Religious leaders speak out for peace

BALTIMORE, Md. - 'Our grief is not a cry for war,' and 'Honor them with peace' - referring to the victims of the Sept. 11 attacks on the World Trade Center and the Pentagon - were among the signs carried by the 20,000 protesters who gathered at Freedom Plaza in Washington, D.C. Sept. 29.

Two buses leaving from Baltimore carried 85 people, all of whom were going to protest the proposed bombing of Afghanistan, which they feared would lead to the killing of thousands of innocent civilians and possibly trigger a major U.S. war, and to the racist attacks in this country against Arab-Americans and Moslems.

'We do not need war to heal the pain of the losses at the World Trade Center and the Pentagon. It will only cause more suffering for innocent people who had nothing to do with what happened, said Renee Washington of East Baltimore, a mother of five, including three sons of military age. 'I believe in peace and love, not war.'

Among the thousands of protesters in Washington were a large contingent of Arab Americans. Speaking from the platform was Amur Jabral, a Palestinian, who stated, 'We are aware that there are millions of people in this country who are opposed to war, but they are keeping it a secret. They are afraid to speak out.'

A New York cab driver, originally from Bangladesh, said that ever since Sept. 11, he had received at least daily threats from passengers in his cab who seemed to blame him for the terrorist attacks.

James Craton, former employee at the World Trade Center and one of the many rescue workers at Ground Zero, said, 'I was at the World Trade Center on Sept. 11. We lost hundreds of our people. I am here to say, 'War will not bring the victims of this terrorist attack back.' Bush wants us to take our grief and go to war. Meanwhile the deaths of my fellow workers are not going to stop the corporations from continuing their policy of layoffs and downsizing. We need to take our grief to organize for peace and justice.'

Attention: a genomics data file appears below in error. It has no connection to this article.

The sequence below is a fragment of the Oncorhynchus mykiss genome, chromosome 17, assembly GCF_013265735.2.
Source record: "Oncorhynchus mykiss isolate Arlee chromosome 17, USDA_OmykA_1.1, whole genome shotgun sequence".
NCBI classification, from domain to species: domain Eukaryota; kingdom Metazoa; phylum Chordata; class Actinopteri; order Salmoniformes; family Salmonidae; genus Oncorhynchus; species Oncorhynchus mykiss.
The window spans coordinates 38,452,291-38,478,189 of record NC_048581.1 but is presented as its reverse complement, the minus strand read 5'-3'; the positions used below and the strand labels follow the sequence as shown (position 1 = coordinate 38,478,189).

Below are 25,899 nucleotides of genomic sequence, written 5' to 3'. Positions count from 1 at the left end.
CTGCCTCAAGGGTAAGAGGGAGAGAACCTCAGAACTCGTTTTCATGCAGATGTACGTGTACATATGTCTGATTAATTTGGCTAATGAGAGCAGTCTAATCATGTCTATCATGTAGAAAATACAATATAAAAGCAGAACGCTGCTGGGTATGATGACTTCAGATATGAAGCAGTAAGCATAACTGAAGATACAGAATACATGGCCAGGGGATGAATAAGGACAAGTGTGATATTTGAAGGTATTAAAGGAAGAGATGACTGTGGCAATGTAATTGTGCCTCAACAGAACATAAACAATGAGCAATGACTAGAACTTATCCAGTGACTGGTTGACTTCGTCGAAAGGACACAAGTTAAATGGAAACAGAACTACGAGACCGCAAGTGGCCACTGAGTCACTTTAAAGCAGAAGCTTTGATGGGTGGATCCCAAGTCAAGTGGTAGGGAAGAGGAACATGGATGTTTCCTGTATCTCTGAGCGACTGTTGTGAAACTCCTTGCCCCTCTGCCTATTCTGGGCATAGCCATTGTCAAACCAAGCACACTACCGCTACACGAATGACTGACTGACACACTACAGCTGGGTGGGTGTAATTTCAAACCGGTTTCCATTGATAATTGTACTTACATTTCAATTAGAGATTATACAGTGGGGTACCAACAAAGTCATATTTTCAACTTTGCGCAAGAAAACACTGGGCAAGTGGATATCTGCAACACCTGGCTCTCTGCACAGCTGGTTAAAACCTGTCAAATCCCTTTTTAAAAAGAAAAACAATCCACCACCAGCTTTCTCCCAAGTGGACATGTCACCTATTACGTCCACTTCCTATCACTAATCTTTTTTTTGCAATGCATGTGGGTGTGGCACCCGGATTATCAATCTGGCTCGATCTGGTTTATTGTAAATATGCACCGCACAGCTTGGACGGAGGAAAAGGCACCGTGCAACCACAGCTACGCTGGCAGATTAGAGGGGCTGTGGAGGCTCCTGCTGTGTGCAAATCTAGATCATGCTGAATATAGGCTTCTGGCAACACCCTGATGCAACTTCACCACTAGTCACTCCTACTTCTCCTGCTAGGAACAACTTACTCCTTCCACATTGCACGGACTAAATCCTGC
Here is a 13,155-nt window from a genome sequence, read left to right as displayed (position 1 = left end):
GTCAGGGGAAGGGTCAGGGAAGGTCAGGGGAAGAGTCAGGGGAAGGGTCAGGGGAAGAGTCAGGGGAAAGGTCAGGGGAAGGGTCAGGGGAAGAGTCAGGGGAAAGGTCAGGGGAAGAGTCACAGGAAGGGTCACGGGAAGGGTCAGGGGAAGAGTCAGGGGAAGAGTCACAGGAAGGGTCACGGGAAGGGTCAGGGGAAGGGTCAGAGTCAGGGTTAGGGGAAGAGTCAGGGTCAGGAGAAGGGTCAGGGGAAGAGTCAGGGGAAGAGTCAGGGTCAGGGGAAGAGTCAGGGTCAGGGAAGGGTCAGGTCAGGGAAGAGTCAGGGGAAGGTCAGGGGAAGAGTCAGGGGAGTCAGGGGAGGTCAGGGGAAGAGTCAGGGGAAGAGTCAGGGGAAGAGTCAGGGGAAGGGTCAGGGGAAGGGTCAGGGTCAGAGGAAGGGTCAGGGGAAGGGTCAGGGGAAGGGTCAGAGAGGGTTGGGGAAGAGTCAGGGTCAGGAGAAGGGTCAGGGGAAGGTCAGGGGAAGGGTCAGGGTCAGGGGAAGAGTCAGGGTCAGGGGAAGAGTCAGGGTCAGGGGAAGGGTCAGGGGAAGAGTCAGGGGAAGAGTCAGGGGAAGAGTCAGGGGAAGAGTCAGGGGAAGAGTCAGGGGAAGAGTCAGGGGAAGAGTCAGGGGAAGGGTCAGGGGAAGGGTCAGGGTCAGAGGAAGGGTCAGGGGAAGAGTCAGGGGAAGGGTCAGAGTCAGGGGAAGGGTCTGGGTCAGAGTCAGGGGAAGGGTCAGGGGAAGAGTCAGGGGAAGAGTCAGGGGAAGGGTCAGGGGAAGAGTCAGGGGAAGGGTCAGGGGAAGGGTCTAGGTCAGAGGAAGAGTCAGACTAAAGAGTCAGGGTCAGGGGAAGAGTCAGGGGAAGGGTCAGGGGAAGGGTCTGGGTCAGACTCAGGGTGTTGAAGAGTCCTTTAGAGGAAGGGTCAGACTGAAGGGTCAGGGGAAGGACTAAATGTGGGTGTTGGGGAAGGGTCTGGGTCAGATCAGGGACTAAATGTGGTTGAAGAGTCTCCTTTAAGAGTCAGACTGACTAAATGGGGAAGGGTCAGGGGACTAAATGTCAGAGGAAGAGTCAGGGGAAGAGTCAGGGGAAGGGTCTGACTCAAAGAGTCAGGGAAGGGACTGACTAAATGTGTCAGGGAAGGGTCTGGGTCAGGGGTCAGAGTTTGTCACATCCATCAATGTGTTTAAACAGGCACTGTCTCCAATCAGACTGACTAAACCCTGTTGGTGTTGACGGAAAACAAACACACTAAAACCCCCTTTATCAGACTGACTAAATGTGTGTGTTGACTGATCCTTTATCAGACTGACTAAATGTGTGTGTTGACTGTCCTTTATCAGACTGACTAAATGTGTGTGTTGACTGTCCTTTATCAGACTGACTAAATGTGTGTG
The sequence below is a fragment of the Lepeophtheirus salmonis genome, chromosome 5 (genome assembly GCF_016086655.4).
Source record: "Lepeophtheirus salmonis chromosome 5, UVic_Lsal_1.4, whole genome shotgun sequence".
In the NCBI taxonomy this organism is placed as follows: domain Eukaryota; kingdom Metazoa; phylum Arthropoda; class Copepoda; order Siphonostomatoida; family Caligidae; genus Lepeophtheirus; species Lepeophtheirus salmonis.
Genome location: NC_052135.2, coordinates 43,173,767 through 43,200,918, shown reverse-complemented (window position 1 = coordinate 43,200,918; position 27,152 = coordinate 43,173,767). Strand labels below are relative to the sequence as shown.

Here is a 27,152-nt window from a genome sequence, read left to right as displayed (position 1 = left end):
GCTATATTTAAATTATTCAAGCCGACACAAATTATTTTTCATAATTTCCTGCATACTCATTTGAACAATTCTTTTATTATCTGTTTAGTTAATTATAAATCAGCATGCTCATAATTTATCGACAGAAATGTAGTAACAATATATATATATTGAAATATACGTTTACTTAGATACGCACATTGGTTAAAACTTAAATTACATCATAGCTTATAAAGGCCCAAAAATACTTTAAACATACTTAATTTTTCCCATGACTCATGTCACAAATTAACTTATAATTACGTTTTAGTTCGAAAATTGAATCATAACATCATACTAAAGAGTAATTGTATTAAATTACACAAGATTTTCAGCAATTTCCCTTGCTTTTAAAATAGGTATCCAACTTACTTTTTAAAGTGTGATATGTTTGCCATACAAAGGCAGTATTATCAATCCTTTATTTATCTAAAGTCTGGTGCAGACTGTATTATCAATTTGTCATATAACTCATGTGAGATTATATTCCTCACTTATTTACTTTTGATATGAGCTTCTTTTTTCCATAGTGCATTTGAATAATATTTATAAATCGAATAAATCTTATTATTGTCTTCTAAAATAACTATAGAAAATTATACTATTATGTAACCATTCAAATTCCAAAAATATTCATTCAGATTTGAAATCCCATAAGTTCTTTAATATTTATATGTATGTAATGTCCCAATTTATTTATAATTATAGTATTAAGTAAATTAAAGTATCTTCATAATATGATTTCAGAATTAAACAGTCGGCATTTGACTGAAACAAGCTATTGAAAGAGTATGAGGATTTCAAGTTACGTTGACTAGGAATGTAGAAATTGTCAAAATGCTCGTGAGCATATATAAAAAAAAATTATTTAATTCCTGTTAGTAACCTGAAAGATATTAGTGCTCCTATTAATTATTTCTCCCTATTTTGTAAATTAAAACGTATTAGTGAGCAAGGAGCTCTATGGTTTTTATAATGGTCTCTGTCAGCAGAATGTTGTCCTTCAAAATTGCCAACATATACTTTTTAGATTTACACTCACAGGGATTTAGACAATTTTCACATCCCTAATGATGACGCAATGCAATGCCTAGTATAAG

'We ask ourselves why we are under attack,' said Bishop Thomas Gumbleton of Detroit. 'We have only to go to Lebanon, Jordan, Sudan, Kosovo, Iraq and Vieques. Thousands of women and children have been killed due to U.S. sanctions and bombing. History has taught that violence only begets violence. We are now faced with a choice of either non-violence or the possible end of humanity.'

Rev. Lucius Walker of Pastors for Peace, which organizes caravans of humanitarian aid for Cuba, said he had just returned from that island nation.

'I was asked to say to you that the answer to terrorism, whether in this country or elsewhere in the world, is love and peace, not more terrorism, retaliation and racism,' he said. 'We must be critical of those who are only responding to the actions against our own country. The answer to our pain, anger and sorrow is right here in Washington, D.C. It is right here in corporate America. Let us stay together and fight for peace in the world.'